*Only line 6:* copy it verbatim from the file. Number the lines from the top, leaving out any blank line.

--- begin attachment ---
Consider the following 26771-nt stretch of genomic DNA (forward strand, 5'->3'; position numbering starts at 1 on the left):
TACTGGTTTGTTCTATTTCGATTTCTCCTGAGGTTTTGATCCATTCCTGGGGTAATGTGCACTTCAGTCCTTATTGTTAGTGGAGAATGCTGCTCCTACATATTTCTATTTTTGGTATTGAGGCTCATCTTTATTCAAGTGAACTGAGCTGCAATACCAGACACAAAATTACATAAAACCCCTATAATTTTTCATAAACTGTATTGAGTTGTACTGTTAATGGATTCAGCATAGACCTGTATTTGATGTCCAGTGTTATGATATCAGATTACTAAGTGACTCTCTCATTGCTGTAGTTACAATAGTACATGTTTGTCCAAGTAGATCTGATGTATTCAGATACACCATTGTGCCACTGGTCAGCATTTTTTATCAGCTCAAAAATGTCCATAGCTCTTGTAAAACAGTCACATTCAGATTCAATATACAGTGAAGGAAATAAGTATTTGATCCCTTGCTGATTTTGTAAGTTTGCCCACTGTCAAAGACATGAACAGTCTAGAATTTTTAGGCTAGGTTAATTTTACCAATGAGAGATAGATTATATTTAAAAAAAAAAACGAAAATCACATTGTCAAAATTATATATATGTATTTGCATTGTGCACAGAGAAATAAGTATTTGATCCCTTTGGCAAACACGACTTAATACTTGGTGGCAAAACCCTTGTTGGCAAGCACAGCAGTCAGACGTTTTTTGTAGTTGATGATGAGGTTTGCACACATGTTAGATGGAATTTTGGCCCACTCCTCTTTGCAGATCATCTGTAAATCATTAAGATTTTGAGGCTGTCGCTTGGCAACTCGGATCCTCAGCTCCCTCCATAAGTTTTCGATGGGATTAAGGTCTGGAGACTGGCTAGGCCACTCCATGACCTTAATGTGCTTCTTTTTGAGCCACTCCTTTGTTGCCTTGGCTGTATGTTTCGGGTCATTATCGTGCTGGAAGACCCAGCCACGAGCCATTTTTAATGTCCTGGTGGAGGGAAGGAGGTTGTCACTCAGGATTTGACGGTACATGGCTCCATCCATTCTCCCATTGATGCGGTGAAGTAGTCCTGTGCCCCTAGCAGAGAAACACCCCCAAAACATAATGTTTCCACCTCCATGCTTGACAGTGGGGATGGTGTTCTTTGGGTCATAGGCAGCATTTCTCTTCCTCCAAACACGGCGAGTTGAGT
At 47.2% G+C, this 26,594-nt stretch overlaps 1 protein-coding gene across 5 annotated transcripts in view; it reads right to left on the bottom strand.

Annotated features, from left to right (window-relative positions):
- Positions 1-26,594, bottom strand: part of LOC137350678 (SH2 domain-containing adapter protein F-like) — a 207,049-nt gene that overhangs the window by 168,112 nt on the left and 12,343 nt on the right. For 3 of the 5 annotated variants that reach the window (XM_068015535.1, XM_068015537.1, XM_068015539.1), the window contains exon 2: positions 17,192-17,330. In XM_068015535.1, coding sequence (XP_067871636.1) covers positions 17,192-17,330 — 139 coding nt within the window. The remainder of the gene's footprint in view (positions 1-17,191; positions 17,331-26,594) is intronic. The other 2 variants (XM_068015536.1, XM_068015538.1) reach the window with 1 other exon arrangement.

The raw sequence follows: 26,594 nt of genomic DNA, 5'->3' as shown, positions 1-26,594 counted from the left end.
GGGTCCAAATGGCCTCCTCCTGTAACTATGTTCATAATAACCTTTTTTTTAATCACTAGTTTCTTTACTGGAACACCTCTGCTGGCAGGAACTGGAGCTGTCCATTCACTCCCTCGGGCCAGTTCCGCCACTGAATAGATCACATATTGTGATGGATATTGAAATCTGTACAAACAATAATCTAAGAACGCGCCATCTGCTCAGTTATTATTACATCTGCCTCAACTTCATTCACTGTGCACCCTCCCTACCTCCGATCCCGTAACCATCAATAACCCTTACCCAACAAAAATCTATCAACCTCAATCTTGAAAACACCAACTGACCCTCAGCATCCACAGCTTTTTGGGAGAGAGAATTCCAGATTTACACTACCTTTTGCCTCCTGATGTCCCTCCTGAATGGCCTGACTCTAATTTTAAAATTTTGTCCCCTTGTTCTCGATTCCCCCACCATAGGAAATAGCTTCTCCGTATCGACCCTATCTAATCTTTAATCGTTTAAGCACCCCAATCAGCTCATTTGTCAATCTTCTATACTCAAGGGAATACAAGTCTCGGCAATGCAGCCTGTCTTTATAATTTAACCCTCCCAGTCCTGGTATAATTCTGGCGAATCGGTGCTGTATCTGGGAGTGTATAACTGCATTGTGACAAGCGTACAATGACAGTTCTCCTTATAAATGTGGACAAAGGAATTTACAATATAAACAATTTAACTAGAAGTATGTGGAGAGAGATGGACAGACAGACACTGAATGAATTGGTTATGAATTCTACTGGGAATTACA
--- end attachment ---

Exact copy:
The raw sequence follows: 26,594 nt of genomic DNA, 5'->3' as shown, positions 1-26,594 counted from the left end.